Statement by Congresswoman Carolyn B. Maloney
First, I'd like to thank UNFPA for all of their hard work in producing this important report.
I'd also like to specifically recognize UNFPA Executive Director, Dr. Thoraya Obaid, who unfortunately could not attend today''s event, but whose work and leadership we will hear about today.
As many of you know, we are fortunate to have such a strong, and courageous leader in these uncertain times. Her appointment, as the first Saudi Arabian national to head a UN agency, provides a meaningful role model for girls and women worldwide.
I am pleased to share this platform with my friend, Congressman Mark Kirk, who has shown a strong commitment to family planning and Michael McKinley, Deputy Assistant Secretary of State. I'd like to personally thank you (Mr. McKinley) for the $600,000 in supplemental humanitarian funds the State Department has given to support the reproductive health needs of Aghan women refugees.
I'd like to first acknowledge the work UNFPA is doing for the women in Afghanistan. As many of you know, UNFPA has launched the largest humanitarian operation in its history to save the lives of Afghan women facing reproductive health risks. It is estimated that more than half of the nearly 1.5 million refugees fleeing Afghanistan are women. Of those, between 60,000 and 70,000 are reported to be pregnant. UNFPA is contributing to an extremely vital effort that we hope will save women's lives and the lives of their children .The work that UNFPA is doing in Afghanistan mirrors UNFPA's global commitment to saving women's lives around the world.
Helping save women's lives by improving environmental and health conditions in the developing world is the theme of a chapter in this report that really struck me. UNFPA highlights the relationship so we can better understand how these issues are connected and why action is needed.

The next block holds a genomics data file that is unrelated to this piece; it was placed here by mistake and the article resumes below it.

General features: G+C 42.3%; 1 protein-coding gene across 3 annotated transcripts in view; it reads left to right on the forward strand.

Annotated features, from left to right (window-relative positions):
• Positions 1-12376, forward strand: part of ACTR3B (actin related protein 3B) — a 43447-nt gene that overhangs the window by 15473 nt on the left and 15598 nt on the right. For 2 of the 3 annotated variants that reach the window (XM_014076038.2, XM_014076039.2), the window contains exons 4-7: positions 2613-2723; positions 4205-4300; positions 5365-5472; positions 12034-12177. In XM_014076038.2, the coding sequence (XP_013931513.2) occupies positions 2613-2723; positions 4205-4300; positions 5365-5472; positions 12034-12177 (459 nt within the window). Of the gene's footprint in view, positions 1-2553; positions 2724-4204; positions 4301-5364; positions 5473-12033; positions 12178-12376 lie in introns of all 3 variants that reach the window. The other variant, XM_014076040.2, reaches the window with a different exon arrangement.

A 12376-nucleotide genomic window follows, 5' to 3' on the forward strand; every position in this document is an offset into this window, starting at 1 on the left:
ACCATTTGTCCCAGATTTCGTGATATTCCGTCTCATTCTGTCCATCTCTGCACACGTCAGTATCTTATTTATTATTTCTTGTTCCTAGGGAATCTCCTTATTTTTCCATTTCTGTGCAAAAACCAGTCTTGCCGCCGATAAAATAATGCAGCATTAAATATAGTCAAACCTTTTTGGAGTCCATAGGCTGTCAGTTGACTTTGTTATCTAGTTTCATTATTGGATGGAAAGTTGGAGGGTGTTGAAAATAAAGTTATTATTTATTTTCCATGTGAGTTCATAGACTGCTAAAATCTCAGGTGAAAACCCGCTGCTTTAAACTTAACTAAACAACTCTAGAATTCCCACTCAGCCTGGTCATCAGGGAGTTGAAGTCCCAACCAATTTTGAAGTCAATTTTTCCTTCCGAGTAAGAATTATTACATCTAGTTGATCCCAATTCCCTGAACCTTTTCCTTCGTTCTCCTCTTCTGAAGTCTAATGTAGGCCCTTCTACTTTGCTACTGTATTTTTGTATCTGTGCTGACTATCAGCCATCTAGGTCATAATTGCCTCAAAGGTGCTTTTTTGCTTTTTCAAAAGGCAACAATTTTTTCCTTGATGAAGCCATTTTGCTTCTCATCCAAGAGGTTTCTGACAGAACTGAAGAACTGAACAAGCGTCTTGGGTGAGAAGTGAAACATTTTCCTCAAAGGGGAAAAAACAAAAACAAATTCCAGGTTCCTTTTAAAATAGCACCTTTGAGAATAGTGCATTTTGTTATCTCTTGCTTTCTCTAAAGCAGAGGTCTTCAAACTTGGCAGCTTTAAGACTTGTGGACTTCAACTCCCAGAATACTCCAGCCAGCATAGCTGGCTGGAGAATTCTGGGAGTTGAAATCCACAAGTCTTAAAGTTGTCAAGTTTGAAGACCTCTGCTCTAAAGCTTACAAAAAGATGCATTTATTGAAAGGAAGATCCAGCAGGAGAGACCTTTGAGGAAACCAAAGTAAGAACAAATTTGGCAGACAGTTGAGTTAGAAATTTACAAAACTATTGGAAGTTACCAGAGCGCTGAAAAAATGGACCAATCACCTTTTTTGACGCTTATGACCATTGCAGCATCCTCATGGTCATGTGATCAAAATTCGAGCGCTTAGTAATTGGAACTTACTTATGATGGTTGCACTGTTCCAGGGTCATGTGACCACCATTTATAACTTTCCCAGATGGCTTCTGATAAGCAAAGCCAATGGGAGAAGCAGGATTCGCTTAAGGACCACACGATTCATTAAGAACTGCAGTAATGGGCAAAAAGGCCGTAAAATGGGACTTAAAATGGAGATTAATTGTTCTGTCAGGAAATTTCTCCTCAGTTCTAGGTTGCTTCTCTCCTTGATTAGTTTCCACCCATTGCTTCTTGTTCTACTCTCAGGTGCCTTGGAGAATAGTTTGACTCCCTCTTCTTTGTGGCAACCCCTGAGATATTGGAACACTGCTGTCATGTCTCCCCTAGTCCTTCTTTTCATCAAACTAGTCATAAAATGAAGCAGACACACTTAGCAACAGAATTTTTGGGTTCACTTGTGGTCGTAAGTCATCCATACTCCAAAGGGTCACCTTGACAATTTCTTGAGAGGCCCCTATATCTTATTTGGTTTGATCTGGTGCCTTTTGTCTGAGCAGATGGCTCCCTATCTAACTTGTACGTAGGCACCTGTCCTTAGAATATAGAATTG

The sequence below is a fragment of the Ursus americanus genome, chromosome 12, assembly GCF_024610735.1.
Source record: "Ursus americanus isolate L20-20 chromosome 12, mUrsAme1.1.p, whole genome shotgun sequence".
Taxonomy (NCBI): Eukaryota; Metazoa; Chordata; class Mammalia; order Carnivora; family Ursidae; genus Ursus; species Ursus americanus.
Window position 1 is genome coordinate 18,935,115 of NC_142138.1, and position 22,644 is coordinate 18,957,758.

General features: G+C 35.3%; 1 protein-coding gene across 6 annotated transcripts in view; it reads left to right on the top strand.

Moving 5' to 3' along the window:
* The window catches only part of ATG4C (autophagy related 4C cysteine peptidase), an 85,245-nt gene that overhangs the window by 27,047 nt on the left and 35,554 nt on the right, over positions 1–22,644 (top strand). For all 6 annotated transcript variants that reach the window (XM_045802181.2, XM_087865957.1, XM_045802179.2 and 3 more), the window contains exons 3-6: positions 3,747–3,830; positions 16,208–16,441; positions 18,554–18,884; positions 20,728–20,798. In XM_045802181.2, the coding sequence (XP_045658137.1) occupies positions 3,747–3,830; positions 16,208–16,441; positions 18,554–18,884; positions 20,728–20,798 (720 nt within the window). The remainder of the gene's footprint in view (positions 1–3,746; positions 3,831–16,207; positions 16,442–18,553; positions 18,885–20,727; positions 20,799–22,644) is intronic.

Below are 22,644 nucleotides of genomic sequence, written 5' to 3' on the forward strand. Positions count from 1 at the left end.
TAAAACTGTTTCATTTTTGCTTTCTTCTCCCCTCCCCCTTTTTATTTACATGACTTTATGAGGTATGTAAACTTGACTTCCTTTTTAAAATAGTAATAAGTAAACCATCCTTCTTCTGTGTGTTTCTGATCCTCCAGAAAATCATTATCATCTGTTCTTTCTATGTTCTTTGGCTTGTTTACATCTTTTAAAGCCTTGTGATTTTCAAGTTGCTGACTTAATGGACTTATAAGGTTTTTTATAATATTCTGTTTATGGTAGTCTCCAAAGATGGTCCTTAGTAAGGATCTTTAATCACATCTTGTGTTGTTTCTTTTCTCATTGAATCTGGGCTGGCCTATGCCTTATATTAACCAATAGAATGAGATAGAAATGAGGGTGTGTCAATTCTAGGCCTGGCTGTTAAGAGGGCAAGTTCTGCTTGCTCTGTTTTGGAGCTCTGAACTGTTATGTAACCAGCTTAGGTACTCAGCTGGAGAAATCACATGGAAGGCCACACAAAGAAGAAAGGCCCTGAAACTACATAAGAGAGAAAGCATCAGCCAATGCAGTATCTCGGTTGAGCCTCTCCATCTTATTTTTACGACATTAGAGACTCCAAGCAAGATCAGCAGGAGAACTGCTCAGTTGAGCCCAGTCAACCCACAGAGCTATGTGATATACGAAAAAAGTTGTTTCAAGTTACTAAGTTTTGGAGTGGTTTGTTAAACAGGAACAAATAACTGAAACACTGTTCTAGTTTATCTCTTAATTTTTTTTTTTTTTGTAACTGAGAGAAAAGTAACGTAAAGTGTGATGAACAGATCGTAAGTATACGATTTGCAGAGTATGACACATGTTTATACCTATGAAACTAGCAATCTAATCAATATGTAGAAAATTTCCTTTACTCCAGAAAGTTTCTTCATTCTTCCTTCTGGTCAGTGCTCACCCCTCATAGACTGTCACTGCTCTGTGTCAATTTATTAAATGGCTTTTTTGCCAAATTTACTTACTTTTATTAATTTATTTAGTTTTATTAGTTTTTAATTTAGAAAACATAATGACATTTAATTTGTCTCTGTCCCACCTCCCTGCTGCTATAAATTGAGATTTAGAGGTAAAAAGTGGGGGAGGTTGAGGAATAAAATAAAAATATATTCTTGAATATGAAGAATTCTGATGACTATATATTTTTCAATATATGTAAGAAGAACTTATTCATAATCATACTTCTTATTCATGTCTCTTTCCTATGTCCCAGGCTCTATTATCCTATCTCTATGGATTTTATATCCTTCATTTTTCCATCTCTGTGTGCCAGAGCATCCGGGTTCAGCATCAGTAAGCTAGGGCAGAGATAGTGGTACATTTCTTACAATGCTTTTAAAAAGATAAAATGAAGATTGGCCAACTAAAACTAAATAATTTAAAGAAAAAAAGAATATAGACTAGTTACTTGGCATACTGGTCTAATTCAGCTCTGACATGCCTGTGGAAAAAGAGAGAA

Because of poor conditions in much of the developing world, women are being exposed to harmful fuels in their own homes. This is something we don't think about very often, but when many women perform a regular task -- like cook dinner for their families -- they burn and inhale coal. This means that women and girls are at the greatest risk of respiratory infections, lung disease, and even death. Tragically, air pollution kills 3 million people a year and indoor air pollution is responsible for two-thirds of these deaths.
This is one of the reasons UNFPA is so important. UNFPA works to educate women so that they don't live with these harmful fuels that damage their reproductive health and cause low birth weight babies and childhood developmental problems.
These severe environmental consequences impact more than just one family, one community, or even one country. They affect all of us for generations to come. The world's population has doubled since 1960 to 6.1 billion people and will vault to 9.3 billion in 2050 -- less than fifty years from today. We don't have time to waste. We must learn to conserve our natural resources, but we must also learn from and tap the most "natural" resource of all -- the women of the world. Women are the key to improving the status of our world and we must not lock them out.
We are going to conference soon on the Foreign Operations Appropriations bill. I've been fighting for UNFPA for a long time and have written to the appropriators urging them to follow the Senate's leadership and maintain the $ 40 million for UNFPA in the budget so that you can continue all of the vital programs you provide to women and children around the world.
In closing, I would like to note how unfortunate it is that a small minority, who are opposed to family planning services, are continuing to misrepresent the work of UNFPA. If you hear something that doesn't sound right, I would urge you to call me or Representative. Kirk or the State Department, so that we can explain the facts and set the record straight about UNFPA's proven record of success in addressing the health needs of women and their families around the world.